3. What a beautiful plant. I never knew much about this plant. The history and the fact that it is very toxic. I am debating if I should try it.

  4. I love the dramtic flowers and have grown this plant as a container plant in the past. I knew it was very toxic and made sure to place it out of the way of little people and pets. Very interesting about the origin of this plant.

  5. Interesting facts on the origin of this plant. I knew it was very toxic but I have grown it as a container plant several different times. I love the dramitic flowers.

  6. Interesting to learn that the flowers come in such a wide array of hues. Attracting the night flying sphinx moth would be great addition to our garden. Nice to know that neighboring honey bees would also find source of food throughout the summer and right up to frost.

  7. The toxicity concerns me, also, I did not see any reference to these being pollinators for butterflies/also, might they attract hummingbird?

  8. I was surprised at how many varieties of this flower there are and how large some of them spread to be. Kind of neat to know they are part of the tomato family.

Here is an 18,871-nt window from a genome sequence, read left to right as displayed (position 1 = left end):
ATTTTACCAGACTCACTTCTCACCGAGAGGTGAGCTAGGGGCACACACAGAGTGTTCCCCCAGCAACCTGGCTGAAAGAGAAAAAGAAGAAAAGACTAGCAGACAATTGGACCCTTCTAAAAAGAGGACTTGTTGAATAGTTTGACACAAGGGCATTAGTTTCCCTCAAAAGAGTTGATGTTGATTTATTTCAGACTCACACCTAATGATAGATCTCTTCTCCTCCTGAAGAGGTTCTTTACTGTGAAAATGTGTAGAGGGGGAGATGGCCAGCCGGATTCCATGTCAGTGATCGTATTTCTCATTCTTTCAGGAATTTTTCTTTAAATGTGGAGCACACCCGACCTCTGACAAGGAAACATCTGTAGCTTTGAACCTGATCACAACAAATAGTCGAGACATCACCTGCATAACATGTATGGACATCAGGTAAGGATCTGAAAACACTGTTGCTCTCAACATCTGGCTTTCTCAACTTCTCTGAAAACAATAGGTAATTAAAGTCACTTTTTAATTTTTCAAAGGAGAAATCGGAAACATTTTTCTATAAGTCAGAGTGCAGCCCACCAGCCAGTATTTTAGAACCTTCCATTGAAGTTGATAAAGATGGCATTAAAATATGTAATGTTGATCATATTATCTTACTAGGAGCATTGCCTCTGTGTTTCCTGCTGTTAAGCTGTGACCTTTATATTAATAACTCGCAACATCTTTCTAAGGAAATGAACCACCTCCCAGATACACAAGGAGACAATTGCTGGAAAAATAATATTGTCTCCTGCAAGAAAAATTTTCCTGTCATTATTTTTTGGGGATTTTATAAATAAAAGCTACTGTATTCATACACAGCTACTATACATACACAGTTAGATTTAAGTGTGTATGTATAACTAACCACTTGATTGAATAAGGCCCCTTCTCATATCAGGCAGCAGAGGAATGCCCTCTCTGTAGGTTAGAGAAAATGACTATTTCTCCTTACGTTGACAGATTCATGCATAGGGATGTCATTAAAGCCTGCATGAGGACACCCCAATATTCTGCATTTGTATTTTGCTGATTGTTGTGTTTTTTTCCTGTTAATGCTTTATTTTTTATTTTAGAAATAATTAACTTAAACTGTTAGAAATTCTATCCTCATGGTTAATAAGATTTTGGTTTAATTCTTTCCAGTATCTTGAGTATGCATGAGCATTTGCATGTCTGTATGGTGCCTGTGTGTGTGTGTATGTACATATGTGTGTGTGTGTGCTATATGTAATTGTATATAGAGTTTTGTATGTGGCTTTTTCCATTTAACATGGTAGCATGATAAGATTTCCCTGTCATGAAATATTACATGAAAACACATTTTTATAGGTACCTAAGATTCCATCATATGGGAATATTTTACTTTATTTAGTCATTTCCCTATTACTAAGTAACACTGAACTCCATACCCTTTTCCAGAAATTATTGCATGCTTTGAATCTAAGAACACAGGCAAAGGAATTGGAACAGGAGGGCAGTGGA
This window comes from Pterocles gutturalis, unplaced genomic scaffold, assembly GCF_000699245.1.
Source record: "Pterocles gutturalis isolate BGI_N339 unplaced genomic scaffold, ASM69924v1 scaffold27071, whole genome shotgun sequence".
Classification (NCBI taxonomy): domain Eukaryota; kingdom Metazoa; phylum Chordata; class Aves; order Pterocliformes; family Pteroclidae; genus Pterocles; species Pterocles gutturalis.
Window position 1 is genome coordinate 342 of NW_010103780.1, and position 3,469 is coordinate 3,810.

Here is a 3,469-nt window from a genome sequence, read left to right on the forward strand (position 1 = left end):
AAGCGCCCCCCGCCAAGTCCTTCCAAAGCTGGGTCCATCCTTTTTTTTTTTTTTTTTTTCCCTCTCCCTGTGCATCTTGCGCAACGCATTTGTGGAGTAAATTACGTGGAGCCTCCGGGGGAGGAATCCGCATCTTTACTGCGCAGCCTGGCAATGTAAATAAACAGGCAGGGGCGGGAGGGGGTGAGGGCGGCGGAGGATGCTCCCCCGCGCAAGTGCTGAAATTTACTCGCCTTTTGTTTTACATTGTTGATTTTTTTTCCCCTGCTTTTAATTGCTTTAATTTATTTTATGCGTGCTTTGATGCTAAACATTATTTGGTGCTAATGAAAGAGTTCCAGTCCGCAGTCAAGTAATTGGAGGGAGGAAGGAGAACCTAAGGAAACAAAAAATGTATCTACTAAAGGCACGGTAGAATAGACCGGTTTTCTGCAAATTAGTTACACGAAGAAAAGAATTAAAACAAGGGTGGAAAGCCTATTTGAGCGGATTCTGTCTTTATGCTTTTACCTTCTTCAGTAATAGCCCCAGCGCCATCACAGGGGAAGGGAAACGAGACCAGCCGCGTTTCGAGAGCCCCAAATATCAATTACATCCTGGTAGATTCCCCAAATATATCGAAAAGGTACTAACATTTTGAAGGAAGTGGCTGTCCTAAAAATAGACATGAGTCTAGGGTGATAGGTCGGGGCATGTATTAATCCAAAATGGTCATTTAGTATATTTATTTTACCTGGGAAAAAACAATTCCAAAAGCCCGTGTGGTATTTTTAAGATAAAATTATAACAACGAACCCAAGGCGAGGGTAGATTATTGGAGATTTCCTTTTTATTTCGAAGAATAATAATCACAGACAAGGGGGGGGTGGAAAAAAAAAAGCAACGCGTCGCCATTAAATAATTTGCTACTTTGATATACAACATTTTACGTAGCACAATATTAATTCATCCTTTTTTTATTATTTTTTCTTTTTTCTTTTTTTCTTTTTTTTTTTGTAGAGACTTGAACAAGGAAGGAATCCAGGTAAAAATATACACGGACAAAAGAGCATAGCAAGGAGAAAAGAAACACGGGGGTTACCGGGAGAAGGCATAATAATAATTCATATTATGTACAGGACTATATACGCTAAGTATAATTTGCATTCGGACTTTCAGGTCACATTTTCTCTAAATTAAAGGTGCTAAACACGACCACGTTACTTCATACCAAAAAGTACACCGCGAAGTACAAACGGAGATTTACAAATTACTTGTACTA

9. Since I rarely see these in local nurseries, is there a recommendation for the cultivar that would grow best in light shade in a container?

  10. What an interesting group of plants. They look lovely, but I think I would be hesitant to grow them or recommend them out if concerns of the toxicity….

  11. Interesting article on the different cultivars of datura. I happen to have the white one that is in my garden. I will gather pods in the fall and sprinkle them in an area that I would like some nice foliage with white flowers. Love that they bloom till frost. Yes, they do spread and are in places you might not want them but they are pretty. I would recommend them to have in your garden. They grow fast and they are easy to grow. Enjoy!!

  12. Clear information explaining the genus and good photos, thank you.

  13. Disappointed. Starting reading this article thinking “I have just the spot for that.” Changed my mind. Love the dramatic flower shape, but the potential toxicity of injested seeds and flowers makes them undesirable. If that’s not deterrent enough, even the sap from foliage can cause a rash on sensitive skin.

  14. I love that they will quickly fill in an area and am excited to try this plant this coming year! I have a moon garden so the white variety will fit right in.

  15. I learned that Datura is a candidate for inclusion in a Moon Garden. This sounds interesting; however I’ll have to learn something about the why and how of planting one.

  16. Interesting to learn that this plant has “the power to induce visionary dreams”. I planted this a few years ago in a large pot. The only info on the tag I had said full sun and nothing about size…It did bloom and was very fragrant! Now I will try it in the ground and let it sprawl along with fountain grass and zinnias.